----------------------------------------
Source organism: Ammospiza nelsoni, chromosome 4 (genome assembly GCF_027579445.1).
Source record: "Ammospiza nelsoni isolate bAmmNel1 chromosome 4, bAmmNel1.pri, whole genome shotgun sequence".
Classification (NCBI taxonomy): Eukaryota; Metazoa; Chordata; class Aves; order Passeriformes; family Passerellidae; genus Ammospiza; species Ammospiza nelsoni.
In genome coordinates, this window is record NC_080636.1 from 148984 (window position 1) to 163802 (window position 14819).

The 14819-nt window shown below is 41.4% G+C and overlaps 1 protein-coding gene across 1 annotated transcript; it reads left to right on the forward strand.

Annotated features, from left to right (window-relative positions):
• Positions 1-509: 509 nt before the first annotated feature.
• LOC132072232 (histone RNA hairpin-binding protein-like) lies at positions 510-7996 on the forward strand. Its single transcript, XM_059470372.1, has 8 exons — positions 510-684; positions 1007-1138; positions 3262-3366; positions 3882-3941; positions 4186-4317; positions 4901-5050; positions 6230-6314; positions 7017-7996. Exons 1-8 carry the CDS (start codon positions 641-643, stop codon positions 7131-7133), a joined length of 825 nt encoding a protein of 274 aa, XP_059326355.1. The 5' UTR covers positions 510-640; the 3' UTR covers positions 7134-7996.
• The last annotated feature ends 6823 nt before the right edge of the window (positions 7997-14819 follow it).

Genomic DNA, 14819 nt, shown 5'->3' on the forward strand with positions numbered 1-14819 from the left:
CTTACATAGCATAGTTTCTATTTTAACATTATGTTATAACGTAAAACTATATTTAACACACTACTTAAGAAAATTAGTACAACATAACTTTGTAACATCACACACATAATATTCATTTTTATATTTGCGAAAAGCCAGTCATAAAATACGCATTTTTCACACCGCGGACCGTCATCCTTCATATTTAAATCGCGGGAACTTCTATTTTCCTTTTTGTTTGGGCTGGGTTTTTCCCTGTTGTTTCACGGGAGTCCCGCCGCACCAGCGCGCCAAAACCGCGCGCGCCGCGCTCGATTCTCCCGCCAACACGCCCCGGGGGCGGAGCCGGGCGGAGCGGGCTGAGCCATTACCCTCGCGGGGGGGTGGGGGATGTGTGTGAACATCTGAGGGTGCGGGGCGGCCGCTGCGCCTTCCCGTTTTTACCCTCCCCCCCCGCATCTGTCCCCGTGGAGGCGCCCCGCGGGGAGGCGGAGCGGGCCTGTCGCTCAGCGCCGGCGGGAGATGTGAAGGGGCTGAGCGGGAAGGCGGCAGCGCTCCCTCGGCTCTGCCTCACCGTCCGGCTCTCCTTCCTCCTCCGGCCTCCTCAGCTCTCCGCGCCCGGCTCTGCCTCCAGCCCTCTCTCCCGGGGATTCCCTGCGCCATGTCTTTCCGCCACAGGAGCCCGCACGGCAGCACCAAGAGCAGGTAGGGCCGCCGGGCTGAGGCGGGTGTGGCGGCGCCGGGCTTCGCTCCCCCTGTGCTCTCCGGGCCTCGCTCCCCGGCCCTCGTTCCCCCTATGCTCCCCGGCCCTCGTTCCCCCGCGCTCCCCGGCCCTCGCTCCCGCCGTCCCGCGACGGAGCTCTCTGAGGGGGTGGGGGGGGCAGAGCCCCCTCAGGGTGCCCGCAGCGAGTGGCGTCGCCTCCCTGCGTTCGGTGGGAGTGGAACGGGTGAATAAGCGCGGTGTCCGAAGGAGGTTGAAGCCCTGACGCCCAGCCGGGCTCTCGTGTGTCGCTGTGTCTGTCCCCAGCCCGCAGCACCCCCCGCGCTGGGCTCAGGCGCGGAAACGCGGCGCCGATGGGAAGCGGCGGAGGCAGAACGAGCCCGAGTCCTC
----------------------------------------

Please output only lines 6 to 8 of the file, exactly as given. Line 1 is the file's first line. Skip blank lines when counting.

Annotated features, from left to right (window-relative positions):
• Positions 1-509: 509 nt before the first annotated feature.
• LOC132072232 (histone RNA hairpin-binding protein-like) lies at positions 510-7996 on the forward strand. Its single transcript, XM_059470372.1, has 8 exons — positions 510-684; positions 1007-1138; positions 3262-3366; positions 3882-3941; positions 4186-4317; positions 4901-5050; positions 6230-6314; positions 7017-7996. Exons 1-8 carry the CDS (start codon positions 641-643, stop codon positions 7131-7133), a joined length of 825 nt encoding a protein of 274 aa, XP_059326355.1. The 5' UTR covers positions 510-640; the 3' UTR covers positions 7134-7996.